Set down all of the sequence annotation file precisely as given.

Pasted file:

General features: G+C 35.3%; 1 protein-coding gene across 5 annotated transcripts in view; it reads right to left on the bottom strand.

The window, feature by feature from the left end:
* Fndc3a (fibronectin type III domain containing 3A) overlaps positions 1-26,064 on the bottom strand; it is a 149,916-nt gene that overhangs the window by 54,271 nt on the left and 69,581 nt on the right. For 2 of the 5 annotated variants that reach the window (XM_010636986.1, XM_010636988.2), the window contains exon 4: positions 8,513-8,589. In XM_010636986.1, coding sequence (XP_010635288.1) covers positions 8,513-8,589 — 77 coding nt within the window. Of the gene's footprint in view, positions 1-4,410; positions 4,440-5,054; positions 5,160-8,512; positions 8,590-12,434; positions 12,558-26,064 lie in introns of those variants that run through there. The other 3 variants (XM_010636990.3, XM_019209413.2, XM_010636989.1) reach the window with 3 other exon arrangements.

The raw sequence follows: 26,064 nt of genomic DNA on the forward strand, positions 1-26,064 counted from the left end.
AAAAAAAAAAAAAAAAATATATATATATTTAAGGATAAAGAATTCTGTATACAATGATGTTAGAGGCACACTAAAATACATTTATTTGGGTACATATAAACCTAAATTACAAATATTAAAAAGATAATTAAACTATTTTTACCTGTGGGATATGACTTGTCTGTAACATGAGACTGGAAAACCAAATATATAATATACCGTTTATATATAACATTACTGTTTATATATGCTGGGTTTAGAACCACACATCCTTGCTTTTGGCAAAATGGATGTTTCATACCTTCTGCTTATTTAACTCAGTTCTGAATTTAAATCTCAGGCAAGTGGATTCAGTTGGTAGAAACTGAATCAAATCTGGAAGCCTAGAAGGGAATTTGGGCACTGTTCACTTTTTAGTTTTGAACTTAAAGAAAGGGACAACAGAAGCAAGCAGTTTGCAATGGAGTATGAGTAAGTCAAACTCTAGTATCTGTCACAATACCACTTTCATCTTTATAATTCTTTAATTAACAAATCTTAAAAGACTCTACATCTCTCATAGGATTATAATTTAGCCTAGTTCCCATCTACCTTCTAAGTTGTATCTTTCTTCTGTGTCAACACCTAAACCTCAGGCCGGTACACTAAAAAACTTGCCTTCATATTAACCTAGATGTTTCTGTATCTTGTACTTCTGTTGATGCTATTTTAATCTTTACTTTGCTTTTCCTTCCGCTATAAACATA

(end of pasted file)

General features: G+C 35.3%; 1 protein-coding gene across 5 annotated transcripts in view; it reads right to left on the bottom strand.

The window, feature by feature from the left end:
* Fndc3a (fibronectin type III domain containing 3A) overlaps positions 1-26,064 on the bottom strand; it is a 149,916-nt gene that overhangs the window by 54,271 nt on the left and 69,581 nt on the right. For 2 of the 5 annotated variants that reach the window (XM_010636986.1, XM_010636988.2), the window contains exon 4: positions 8,513-8,589. In XM_010636986.1, coding sequence (XP_010635288.1) covers positions 8,513-8,589 — 77 coding nt within the window. Of the gene's footprint in view, positions 1-4,410; positions 4,440-5,054; positions 5,160-8,512; positions 8,590-12,434; positions 12,558-26,064 lie in introns of those variants that run through there. The other 3 variants (XM_010636990.3, XM_019209413.2, XM_010636989.1) reach the window with 3 other exon arrangements.

The raw sequence follows: 26,064 nt of genomic DNA on the forward strand, positions 1-26,064 counted from the left end.
AAAAAAAAAAAAAAAAATATATATATATTTAAGGATAAAGAATTCTGTATACAATGATGTTAGAGGCACACTAAAATACATTTATTTGGGTACATATAAACCTAAATTACAAATATTAAAAAGATAATTAAACTATTTTTACCTGTGGGATATGACTTGTCTGTAACATGAGACTGGAAAACCAAATATATAATATACCGTTTATATATAACATTACTGTTTATATATGCTGGGTTTAGAACCACACATCCTTGCTTTTGGCAAAATGGATGTTTCATACCTTCTGCTTATTTAACTCAGTTCTGAATTTAAATCTCAGGCAAGTGGATTCAGTTGGTAGAAACTGAATCAAATCTGGAAGCCTAGAAGGGAATTTGGGCACTGTTCACTTTTTAGTTTTGAACTTAAAGAAAGGGACAACAGAAGCAAGCAGTTTGCAATGGAGTATGAGTAAGTCAAACTCTAGTATCTGTCACAATACCACTTTCATCTTTATAATTCTTTAATTAACAAATCTTAAAAGACTCTACATCTCTCATAGGATTATAATTTAGCCTAGTTCCCATCTACCTTCTAAGTTGTATCTTTCTTCTGTGTCAACACCTAAACCTCAGGCCGGTACACTAAAAAACTTGCCTTCATATTAACCTAGATGTTTCTGTATCTTGTACTTCTGTTGATGCTATTTTAATCTTTACTTTGCTTTTCCTTCCGCTATAAACATA